Tips for golfing in Python
What general tips do you have for golfing in Python? I'm looking for ideas which can be applied to code-golf problems and which are also at least somewhat specific to Python (e.g. "remove comments" is not an answer).
Please post one tip per answer.
Oh, I can see a whole set of questions like this one coming for each language...
@Marthinho I agree. Just started a C++ equivalent. I don't think its a bad thing though, as long as we don't see the same answers re-posted across many of these question types.
Love the question but I have to keep telling myself "this is ONLY for fun NOT for production code"
@dorukayhan Nope; it's a valid [tag:code-golf] [tag:tips] question, asking for tips on shortening [tag:python] code for CG'ing purposes. Such questions are perfectly valid for the site, and none of these tags explicitly says that the question should be CW'd, unlike SO, which required CG challenges to be CW'd. Also, writing a good answer, and finding such tips always deserves something, that is taken away if the question is community wiki (rep).
@Chris_Rands That simply does not universally hold, as there are cases in which Python 3 allows for shorter submissions.
Note that this will not necessarily work for defining mutable objects that you will be modifying in-place. a=b= is actually different from a=;b=
But NEVER use a=b=c= or any object instanciation since all the variables will point to the same instance. That's probably not what you want.
Conditionals can be lengthy. In some cases, you can replace a simple conditional with
conditionis true, then
if a<b:return a
These aren't exactly the same. The first one evaluates only the expression that is returned while the second one always evaluates them both. These ones do short-circuit: `a if a
@marinus, they are not equal: just consider `P and A or B` for any A that gives `bool(A)=False`. But `(P and [A] or [B])` will do the job. See http://www.diveintopython.net/power_of_introspection/and_or.html for reference.
Be careful of using this to do recursion, ie. `f = lambda a:(a, f(a-1))[a>1]` because this will evaluate the options *before* the conditional, unlike `f = lambda a: f(a-1) if a>1 else a`, which only executes the recursive `f(a-1)` if the condition `a>1` evaluates to `True`.
A great thing I did once is:
if 3 > a > 1 < b < 5: foo()
if a > 1 and b > 1 and 3 > a and 5 > b: foo()
Python’s comparison operators rock.
Using that everything is comparable in Python 2, you can also avoid the
andoperator this way. For example, if
if a<b and c>d:foo()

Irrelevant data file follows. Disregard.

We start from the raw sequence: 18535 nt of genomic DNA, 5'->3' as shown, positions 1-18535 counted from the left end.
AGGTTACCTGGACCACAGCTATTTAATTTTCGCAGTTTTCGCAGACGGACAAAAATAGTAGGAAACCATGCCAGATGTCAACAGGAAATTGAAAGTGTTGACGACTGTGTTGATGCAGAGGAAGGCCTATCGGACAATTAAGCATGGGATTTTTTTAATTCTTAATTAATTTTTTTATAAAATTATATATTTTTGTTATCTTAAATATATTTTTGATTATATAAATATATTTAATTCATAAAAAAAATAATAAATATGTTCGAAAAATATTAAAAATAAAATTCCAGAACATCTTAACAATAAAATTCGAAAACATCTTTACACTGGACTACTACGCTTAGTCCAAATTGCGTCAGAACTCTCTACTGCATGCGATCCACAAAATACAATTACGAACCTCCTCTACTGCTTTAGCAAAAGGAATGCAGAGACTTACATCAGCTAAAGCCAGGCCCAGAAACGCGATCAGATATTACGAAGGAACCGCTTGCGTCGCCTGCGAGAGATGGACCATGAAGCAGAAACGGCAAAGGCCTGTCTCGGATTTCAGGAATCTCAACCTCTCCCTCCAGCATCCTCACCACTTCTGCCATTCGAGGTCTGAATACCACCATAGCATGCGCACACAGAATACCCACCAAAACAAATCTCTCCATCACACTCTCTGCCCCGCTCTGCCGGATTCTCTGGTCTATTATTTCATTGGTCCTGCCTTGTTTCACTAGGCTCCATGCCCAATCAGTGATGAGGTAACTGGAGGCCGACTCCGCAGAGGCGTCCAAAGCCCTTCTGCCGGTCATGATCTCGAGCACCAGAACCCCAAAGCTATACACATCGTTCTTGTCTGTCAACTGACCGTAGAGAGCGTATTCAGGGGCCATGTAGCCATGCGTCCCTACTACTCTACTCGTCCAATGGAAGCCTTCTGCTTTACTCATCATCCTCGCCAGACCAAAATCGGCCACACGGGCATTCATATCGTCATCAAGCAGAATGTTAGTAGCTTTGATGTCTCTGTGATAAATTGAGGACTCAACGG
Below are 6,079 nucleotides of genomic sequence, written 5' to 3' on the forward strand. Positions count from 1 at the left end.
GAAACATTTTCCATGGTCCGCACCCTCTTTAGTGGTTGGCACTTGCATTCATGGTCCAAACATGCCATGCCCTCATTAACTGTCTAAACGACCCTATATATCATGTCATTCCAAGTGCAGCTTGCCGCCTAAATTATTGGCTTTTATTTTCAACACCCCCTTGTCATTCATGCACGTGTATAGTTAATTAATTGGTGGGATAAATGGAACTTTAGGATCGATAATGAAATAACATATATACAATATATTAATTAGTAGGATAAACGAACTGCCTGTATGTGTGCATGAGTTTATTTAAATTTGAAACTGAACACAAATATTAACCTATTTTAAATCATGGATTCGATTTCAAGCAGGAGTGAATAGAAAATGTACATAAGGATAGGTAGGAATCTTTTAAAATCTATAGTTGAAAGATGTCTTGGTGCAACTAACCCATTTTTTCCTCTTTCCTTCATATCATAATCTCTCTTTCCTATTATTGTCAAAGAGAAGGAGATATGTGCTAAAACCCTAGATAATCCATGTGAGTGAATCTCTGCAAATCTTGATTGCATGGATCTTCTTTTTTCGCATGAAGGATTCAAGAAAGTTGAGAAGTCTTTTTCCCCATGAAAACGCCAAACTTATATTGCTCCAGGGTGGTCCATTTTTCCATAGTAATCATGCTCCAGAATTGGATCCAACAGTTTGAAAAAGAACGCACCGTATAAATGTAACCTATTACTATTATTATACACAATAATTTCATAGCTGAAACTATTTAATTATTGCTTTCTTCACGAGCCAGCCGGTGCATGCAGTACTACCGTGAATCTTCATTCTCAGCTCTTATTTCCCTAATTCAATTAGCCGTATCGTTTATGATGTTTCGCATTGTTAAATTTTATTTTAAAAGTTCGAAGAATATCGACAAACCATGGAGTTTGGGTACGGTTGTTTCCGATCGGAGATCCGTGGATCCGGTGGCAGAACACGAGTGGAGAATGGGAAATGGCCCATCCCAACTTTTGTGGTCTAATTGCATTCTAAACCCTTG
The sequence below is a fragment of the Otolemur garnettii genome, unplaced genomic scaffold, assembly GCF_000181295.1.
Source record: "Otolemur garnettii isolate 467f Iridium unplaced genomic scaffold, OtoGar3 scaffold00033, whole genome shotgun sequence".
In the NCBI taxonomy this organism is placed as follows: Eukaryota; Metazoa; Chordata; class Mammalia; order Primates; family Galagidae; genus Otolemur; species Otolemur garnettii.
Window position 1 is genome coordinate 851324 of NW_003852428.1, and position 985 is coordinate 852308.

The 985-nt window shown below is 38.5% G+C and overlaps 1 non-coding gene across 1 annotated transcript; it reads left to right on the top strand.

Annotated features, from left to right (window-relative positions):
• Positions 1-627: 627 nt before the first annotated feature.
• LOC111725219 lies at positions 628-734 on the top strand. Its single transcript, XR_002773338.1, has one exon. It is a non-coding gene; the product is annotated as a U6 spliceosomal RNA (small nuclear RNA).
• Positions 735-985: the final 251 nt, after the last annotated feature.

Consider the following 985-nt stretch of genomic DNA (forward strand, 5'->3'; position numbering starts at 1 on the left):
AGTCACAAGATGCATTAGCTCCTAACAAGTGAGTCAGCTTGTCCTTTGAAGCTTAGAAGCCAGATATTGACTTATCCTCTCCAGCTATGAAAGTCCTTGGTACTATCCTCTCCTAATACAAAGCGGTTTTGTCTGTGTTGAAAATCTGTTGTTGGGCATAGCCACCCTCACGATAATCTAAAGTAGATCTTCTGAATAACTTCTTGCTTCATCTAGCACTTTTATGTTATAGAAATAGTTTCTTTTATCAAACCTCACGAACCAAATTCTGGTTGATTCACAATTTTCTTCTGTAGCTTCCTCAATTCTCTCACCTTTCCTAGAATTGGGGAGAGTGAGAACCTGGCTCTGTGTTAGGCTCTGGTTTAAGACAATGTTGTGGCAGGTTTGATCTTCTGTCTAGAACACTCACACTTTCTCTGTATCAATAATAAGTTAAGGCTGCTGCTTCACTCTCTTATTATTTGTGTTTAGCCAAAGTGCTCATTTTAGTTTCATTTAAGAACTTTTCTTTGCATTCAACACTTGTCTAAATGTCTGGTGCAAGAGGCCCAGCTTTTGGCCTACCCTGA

can be shortened by one character to:
This uses that every list is larger than any integer.
dare lists, this gets even better:
Love the symmetry. Reminds me of the old Perl golf trick for finding the min of $a and $b: `[$a => $b]->[$b <= $a]` :)
Note that the second example (no lists) can also be done with `if(ad):foo()`
If you're using a built-in function repeatedly, it might be more space-efficient to give it a new name, if using different arguments:
for x in r(10):
for y in r(100):print x,y
r=range and the other two r's are 9 characters; using range twice is 10 characters. Not a huge saving in this example but all it would take is one more use of range to see a significant saving.
Indeed two repetitions is too little to save on a length five function name. You need: length 2: 6 reps, length 3: 4 reps, length 4 or 5: 3 reps, length >=6: 2 reps. AKA (length-1)*(reps-1)>4.
Sometimes your Python code requires you to have 2 levels of indentation. The obvious thing to do is use one and two spaces for each indentation level.
However, Python 2 considers the tab and space characters to be different indenting levels.
This means the first indentation level can be one space and the second can be one tab character.
This fails in python3: you can no more mix spaces and tabs(a bad thing for codegolf, but a good thing in all other cases).
@trichoplax, In python 3.4.3 I get `TabError: inconsistent use of tabs and spaces in indentation.`
Note that your editor *may* be changing the tab characters into space. This happened to me in VSCode. The trick there is to 1) enable whitespace rendering - `"editor.renderWhitespace": "all"` and 2) stop the editor from replacing it with whitespace - `"editor.insertSpaces": false, "editor.detectIndentation": false`. (VSCode version 1.46.1). If you want these to work only for the current golfing project, you can add a local settings.json file to the current workspace.